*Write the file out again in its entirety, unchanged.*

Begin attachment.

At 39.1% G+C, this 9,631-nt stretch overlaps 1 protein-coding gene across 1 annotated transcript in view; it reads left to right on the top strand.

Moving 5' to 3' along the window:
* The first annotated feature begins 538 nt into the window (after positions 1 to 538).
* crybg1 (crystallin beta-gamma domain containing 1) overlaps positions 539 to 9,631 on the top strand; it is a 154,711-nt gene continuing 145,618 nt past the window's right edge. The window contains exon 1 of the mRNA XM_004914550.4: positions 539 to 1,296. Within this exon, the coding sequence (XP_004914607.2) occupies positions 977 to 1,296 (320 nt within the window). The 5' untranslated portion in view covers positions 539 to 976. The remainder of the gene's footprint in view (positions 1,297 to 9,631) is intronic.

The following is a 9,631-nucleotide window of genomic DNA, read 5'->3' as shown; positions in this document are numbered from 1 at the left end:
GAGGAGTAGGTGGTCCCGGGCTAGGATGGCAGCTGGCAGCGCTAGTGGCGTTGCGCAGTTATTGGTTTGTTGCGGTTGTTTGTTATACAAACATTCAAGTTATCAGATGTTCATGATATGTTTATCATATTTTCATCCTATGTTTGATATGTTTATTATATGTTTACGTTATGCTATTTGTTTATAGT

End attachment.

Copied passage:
At 39.1% G+C, this 9,631-nt stretch overlaps 1 protein-coding gene across 1 annotated transcript in view; it reads left to right on the top strand.

Moving 5' to 3' along the window:
* The first annotated feature begins 538 nt into the window (after positions 1 to 538).
* crybg1 (crystallin beta-gamma domain containing 1) overlaps positions 539 to 9,631 on the top strand; it is a 154,711-nt gene continuing 145,618 nt past the window's right edge. The window contains exon 1 of the mRNA XM_004914550.4: positions 539 to 1,296. Within this exon, the coding sequence (XP_004914607.2) occupies positions 977 to 1,296 (320 nt within the window). The 5' untranslated portion in view covers positions 539 to 976. The remainder of the gene's footprint in view (positions 1,297 to 9,631) is intronic.

The following is a 9,631-nucleotide window of genomic DNA, read 5'->3' as shown; positions in this document are numbered from 1 at the left end:
GAGGAGTAGGTGGTCCCGGGCTAGGATGGCAGCTGGCAGCGCTAGTGGCGTTGCGCAGTTATTGGTTTGTTGCGGTTGTTTGTTATACAAACATTCAAGTTATCAGATGTTCATGATATGTTTATCATATTTTCATCCTATGTTTGATATGTTTATTATATGTTTACGTTATGCTATTTGTTTATAGT